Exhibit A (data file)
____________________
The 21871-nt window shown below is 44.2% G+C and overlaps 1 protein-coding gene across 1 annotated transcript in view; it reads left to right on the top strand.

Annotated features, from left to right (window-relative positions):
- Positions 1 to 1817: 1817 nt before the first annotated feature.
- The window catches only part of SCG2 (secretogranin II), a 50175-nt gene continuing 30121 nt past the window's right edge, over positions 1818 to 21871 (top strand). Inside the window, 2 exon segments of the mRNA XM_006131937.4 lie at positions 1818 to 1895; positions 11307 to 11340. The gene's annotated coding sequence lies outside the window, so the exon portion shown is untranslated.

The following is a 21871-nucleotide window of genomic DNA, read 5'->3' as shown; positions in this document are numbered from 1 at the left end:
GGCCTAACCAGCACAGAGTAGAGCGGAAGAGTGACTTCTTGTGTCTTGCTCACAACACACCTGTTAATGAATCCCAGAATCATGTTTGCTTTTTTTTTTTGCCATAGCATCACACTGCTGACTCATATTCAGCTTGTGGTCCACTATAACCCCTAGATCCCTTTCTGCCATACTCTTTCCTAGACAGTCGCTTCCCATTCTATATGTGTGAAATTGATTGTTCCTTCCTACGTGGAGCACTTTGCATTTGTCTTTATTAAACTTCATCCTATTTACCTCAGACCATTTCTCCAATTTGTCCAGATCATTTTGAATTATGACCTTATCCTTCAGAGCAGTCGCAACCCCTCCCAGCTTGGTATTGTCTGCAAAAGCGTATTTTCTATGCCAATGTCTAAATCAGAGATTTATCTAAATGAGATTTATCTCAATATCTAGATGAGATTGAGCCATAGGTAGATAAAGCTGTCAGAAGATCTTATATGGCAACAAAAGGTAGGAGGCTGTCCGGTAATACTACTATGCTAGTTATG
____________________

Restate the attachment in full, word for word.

The 21871-nt window shown below is 44.2% G+C and overlaps 1 protein-coding gene across 1 annotated transcript in view; it reads left to right on the top strand.

Annotated features, from left to right (window-relative positions):
- Positions 1 to 1817: 1817 nt before the first annotated feature.
- The window catches only part of SCG2 (secretogranin II), a 50175-nt gene continuing 30121 nt past the window's right edge, over positions 1818 to 21871 (top strand). Inside the window, 2 exon segments of the mRNA XM_006131937.4 lie at positions 1818 to 1895; positions 11307 to 11340. The gene's annotated coding sequence lies outside the window, so the exon portion shown is untranslated.

The following is a 21871-nucleotide window of genomic DNA, read 5'->3' as shown; positions in this document are numbered from 1 at the left end:
GGCCTAACCAGCACAGAGTAGAGCGGAAGAGTGACTTCTTGTGTCTTGCTCACAACACACCTGTTAATGAATCCCAGAATCATGTTTGCTTTTTTTTTTTGCCATAGCATCACACTGCTGACTCATATTCAGCTTGTGGTCCACTATAACCCCTAGATCCCTTTCTGCCATACTCTTTCCTAGACAGTCGCTTCCCATTCTATATGTGTGAAATTGATTGTTCCTTCCTACGTGGAGCACTTTGCATTTGTCTTTATTAAACTTCATCCTATTTACCTCAGACCATTTCTCCAATTTGTCCAGATCATTTTGAATTATGACCTTATCCTTCAGAGCAGTCGCAACCCCTCCCAGCTTGGTATTGTCTGCAAAAGCGTATTTTCTATGCCAATGTCTAAATCAGAGATTTATCTAAATGAGATTTATCTCAATATCTAGATGAGATTGAGCCATAGGTAGATAAAGCTGTCAGAAGATCTTATATGGCAACAAAAGGTAGGAGGCTGTCCGGTAATACTACTATGCTAGTTATG